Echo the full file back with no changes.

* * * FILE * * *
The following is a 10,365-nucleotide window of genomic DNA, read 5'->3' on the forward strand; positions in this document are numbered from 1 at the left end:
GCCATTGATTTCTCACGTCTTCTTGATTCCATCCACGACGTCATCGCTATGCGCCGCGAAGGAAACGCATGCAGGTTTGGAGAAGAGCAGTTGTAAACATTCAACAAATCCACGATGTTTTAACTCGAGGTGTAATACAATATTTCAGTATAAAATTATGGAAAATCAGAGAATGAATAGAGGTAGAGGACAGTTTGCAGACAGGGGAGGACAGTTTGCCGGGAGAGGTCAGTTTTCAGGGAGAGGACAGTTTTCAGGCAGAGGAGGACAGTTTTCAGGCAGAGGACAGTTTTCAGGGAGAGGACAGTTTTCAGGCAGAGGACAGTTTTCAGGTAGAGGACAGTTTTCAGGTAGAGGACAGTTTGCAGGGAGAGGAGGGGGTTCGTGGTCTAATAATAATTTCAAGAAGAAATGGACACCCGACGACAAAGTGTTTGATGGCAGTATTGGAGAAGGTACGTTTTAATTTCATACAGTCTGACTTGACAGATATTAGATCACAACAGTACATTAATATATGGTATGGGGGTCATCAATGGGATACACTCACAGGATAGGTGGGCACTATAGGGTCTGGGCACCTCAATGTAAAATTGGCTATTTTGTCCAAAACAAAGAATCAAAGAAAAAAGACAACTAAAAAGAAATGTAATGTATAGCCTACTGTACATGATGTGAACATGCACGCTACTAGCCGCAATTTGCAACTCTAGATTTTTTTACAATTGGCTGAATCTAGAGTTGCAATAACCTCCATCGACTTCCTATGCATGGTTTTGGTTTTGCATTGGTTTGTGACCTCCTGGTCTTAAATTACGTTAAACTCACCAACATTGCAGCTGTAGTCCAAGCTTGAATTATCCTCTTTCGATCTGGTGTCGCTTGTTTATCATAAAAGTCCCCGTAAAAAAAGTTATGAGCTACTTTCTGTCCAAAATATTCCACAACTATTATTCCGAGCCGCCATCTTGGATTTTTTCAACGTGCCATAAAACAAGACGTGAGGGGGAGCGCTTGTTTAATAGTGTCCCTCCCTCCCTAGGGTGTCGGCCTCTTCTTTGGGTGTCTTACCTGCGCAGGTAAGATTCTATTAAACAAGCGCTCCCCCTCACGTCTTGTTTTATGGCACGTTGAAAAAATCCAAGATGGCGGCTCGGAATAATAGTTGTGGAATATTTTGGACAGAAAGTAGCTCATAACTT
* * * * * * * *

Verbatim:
The following is a 10,365-nucleotide window of genomic DNA, read 5'->3' on the forward strand; positions in this document are numbered from 1 at the left end:
GCCATTGATTTCTCACGTCTTCTTGATTCCATCCACGACGTCATCGCTATGCGCCGCGAAGGAAACGCATGCAGGTTTGGAGAAGAGCAGTTGTAAACATTCAACAAATCCACGATGTTTTAACTCGAGGTGTAATACAATATTTCAGTATAAAATTATGGAAAATCAGAGAATGAATAGAGGTAGAGGACAGTTTGCAGACAGGGGAGGACAGTTTGCCGGGAGAGGTCAGTTTTCAGGGAGAGGACAGTTTTCAGGCAGAGGAGGACAGTTTTCAGGCAGAGGACAGTTTTCAGGGAGAGGACAGTTTTCAGGCAGAGGACAGTTTTCAGGTAGAGGACAGTTTTCAGGTAGAGGACAGTTTGCAGGGAGAGGAGGGGGTTCGTGGTCTAATAATAATTTCAAGAAGAAATGGACACCCGACGACAAAGTGTTTGATGGCAGTATTGGAGAAGGTACGTTTTAATTTCATACAGTCTGACTTGACAGATATTAGATCACAACAGTACATTAATATATGGTATGGGGGTCATCAATGGGATACACTCACAGGATAGGTGGGCACTATAGGGTCTGGGCACCTCAATGTAAAATTGGCTATTTTGTCCAAAACAAAGAATCAAAGAAAAAAGACAACTAAAAAGAAATGTAATGTATAGCCTACTGTACATGATGTGAACATGCACGCTACTAGCCGCAATTTGCAACTCTAGATTTTTTTACAATTGGCTGAATCTAGAGTTGCAATAACCTCCATCGACTTCCTATGCATGGTTTTGGTTTTGCATTGGTTTGTGACCTCCTGGTCTTAAATTACGTTAAACTCACCAACATTGCAGCTGTAGTCCAAGCTTGAATTATCCTCTTTCGATCTGGTGTCGCTTGTTTATCATAAAAGTCCCCGTAAAAAAAGTTATGAGCTACTTTCTGTCCAAAATATTCCACAACTATTATTCCGAGCCGCCATCTTGGATTTTTTCAACGTGCCATAAAACAAGACGTGAGGGGGAGCGCTTGTTTAATAGTGTCCCTCCCTCCCTAGGGTGTCGGCCTCTTCTTTGGGTGTCTTACCTGCGCAGGTAAGATTCTATTAAACAAGCGCTCCCCCTCACGTCTTGTTTTATGGCACGTTGAAAAAATCCAAGATGGCGGCTCGGAATAATAGTTGTGGAATATTTTGGACAGAAAGTAGCTCATAACTT